Mud-and-Water Woman (aka. Cynthe) grew an organic vegetable garden this summer. Over a decade since our last one, Bill (sweet hubby) assembled the raised beds, after MMW and her garden angels – Kaitlin and Janet had done all the prep. We leveled the garden area, weeded, lay down metal hardware cloth (as a gopher deterrent) covered with a woven weed barrier to keep running grasses from taking over. Once the beds were assembled, Kaitlin and Janet mixed river bottom soil from Prescott Dirt and Wilby’s compost 50/50 shoveling it over a 8-12in deep layer of hardwood prunings (mainly oak from the property) to promote mycorrhizal fungi, which support plant health and vitality. (Learn more about HugelKultur science and applications here.)
Being experimentally inclined, Mud-and-Water Woman planted 9 types of unusual tomatoes: Berkeley Pink Tie-Dye, Black Vernissage & Indigo Rose (both best used as sauce tomatoes, delicious dried), Chocolate Miracle, Chocolate Stripes, Pineapple (a lovely yellow bicolor beefsteak tomato), PawPaw (another big beefsteak yellow), Blue Beauty, and a yummy Ivory Cherry of an unknown cultivar purchased at the Prescott Farmers Market.
The garden grew beyond our expectations! Similar to a tropical jungle with towering plants so dense, we considered using flashlights to find and harvest hidden veggies.
Now, in mid September as the other fruits and veggies decline, tomatoes are swelling and ripening at an astonishing pace. A good thing…since our first frost date is only a short 5-1/2 weeks away. BUT we can’t eat them fast enough! In browsing our cookbooks and ‘googling’ recipes for tomato jams and chutneys, came across many easy recipes for oven dried tomatoes to add to pizzas, sauces, or to eat straight as savory winter treats.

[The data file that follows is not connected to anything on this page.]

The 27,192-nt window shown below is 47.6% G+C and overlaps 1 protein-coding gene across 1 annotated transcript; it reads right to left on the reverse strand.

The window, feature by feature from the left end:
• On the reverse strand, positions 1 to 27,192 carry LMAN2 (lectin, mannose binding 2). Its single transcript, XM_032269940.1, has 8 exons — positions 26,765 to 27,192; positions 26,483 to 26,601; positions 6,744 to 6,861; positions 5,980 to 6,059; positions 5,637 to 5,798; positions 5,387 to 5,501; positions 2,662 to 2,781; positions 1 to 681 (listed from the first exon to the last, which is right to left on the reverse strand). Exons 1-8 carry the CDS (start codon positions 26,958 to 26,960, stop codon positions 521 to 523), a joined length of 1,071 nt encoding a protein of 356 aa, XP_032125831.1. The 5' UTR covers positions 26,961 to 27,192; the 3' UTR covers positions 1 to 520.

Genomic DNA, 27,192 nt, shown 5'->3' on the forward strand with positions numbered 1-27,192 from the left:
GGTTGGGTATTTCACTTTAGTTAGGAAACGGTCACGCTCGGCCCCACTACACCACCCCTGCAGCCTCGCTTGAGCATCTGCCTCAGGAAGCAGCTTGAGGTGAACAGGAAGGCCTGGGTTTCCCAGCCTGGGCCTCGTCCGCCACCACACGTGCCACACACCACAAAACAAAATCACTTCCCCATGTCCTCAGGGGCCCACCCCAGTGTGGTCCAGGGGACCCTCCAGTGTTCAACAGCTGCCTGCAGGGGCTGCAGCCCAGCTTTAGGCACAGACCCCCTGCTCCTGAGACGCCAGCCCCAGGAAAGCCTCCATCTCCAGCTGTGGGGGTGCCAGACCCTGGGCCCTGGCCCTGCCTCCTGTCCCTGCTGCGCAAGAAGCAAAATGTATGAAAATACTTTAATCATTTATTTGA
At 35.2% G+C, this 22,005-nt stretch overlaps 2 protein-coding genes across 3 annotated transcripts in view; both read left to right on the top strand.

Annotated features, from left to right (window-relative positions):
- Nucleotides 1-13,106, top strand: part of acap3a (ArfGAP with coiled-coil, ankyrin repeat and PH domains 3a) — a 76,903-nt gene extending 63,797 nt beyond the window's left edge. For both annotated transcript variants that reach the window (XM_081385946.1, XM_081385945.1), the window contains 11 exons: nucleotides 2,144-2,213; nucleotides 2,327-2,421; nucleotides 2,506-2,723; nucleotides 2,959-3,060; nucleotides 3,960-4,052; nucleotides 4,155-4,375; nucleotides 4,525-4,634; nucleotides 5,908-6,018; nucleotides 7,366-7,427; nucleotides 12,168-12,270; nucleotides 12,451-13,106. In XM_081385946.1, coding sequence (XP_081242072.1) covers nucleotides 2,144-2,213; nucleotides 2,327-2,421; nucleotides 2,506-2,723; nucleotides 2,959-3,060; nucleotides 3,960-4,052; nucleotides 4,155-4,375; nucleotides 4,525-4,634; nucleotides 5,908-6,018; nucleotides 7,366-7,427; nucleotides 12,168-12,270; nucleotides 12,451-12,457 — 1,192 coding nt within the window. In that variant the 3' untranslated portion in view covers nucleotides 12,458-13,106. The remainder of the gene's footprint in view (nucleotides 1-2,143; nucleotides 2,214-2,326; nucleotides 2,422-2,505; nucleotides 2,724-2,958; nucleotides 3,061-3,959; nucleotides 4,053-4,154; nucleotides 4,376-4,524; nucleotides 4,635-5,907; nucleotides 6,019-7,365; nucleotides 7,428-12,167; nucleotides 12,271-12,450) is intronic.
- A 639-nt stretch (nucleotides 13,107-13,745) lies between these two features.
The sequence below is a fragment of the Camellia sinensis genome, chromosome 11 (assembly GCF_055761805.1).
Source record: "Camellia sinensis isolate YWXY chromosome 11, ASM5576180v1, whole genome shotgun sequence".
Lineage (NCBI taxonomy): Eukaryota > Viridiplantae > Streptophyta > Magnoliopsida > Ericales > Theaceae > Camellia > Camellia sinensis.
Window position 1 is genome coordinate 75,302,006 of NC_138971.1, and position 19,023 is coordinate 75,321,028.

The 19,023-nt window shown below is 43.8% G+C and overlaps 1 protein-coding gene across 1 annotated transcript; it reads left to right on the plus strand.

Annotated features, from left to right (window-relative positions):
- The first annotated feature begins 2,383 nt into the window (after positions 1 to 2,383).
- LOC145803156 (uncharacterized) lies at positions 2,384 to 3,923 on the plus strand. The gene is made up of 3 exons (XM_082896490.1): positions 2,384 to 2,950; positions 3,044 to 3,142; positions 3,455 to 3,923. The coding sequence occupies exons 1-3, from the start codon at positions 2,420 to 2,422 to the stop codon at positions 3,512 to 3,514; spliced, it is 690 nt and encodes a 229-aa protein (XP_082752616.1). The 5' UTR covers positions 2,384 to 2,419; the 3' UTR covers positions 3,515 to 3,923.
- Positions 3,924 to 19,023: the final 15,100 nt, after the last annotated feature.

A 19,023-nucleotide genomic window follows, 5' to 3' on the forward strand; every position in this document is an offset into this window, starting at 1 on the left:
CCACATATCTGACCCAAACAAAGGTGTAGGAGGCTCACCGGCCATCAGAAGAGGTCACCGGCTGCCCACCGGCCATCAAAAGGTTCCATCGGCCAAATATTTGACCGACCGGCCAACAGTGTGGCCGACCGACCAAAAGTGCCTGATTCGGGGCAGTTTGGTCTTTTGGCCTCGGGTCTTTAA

Here are two Oven Dried Tomato recipes links to get you started:
~ Use whatever tomatoes you have, not just paste and Roma as most recipes suggest. Small tomatoes, cut in half with the cut side placed up. Slice large beefsteak tomatoes into 4-6 rounds. The ends will take longer to dry.
~ Don’t bother seeding them. It’s a waste of time.
~ Sprinkle the sliced tomatoes with a bit of Himalayan salt, dried marjoram & basil, and coarse ground pepper.
~ I used parchment paper lined cookie trays with tomatoes spread densely in a single layer.
~ Started the oven at 210F as recommended in one cookbook, but later lowered the temperature to 150F to finish the process.
~ It took HOURS! 6-8 hours (up to 12 hours), depending on the size of the tomatoes and juiciness.
~ I’m storing the tomatoes in zip-lock baggies in the freezer as they are moister and chewier than store bought ones.
Give oven dried tomatoes a try! You won’t regret it.